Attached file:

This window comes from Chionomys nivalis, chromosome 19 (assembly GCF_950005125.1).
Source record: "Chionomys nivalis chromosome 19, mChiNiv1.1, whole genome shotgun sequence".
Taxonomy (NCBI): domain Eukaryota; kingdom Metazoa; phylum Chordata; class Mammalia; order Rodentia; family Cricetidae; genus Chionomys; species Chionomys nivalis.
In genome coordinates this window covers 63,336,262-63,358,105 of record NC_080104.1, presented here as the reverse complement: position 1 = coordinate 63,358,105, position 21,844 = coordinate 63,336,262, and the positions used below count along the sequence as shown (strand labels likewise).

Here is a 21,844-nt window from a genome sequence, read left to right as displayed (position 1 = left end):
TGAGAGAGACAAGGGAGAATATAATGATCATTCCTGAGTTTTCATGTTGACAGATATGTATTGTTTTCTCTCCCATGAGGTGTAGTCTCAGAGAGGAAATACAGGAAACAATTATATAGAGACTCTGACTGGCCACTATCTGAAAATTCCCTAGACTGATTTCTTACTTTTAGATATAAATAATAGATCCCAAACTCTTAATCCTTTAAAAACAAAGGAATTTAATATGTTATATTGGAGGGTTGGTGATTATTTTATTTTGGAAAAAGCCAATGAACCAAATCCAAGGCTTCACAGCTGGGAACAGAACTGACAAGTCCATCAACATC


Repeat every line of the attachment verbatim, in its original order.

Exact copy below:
This window comes from Chionomys nivalis, chromosome 19 (assembly GCF_950005125.1).
Source record: "Chionomys nivalis chromosome 19, mChiNiv1.1, whole genome shotgun sequence".
Taxonomy (NCBI): domain Eukaryota; kingdom Metazoa; phylum Chordata; class Mammalia; order Rodentia; family Cricetidae; genus Chionomys; species Chionomys nivalis.
In genome coordinates this window covers 63,336,262-63,358,105 of record NC_080104.1, presented here as the reverse complement: position 1 = coordinate 63,358,105, position 21,844 = coordinate 63,336,262, and the positions used below count along the sequence as shown (strand labels likewise).

Here is a 21,844-nt window from a genome sequence, read left to right as displayed (position 1 = left end):
TGAGAGAGACAAGGGAGAATATAATGATCATTCCTGAGTTTTCATGTTGACAGATATGTATTGTTTTCTCTCCCATGAGGTGTAGTCTCAGAGAGGAAATACAGGAAACAATTATATAGAGACTCTGACTGGCCACTATCTGAAAATTCCCTAGACTGATTTCTTACTTTTAGATATAAATAATAGATCCCAAACTCTTAATCCTTTAAAAACAAAGGAATTTAATATGTTATATTGGAGGGTTGGTGATTATTTTATTTTGGAAAAAGCCAATGAACCAAATCCAAGGCTTCACAGCTGGGAACAGAACTGACAAGTCCATCAACATC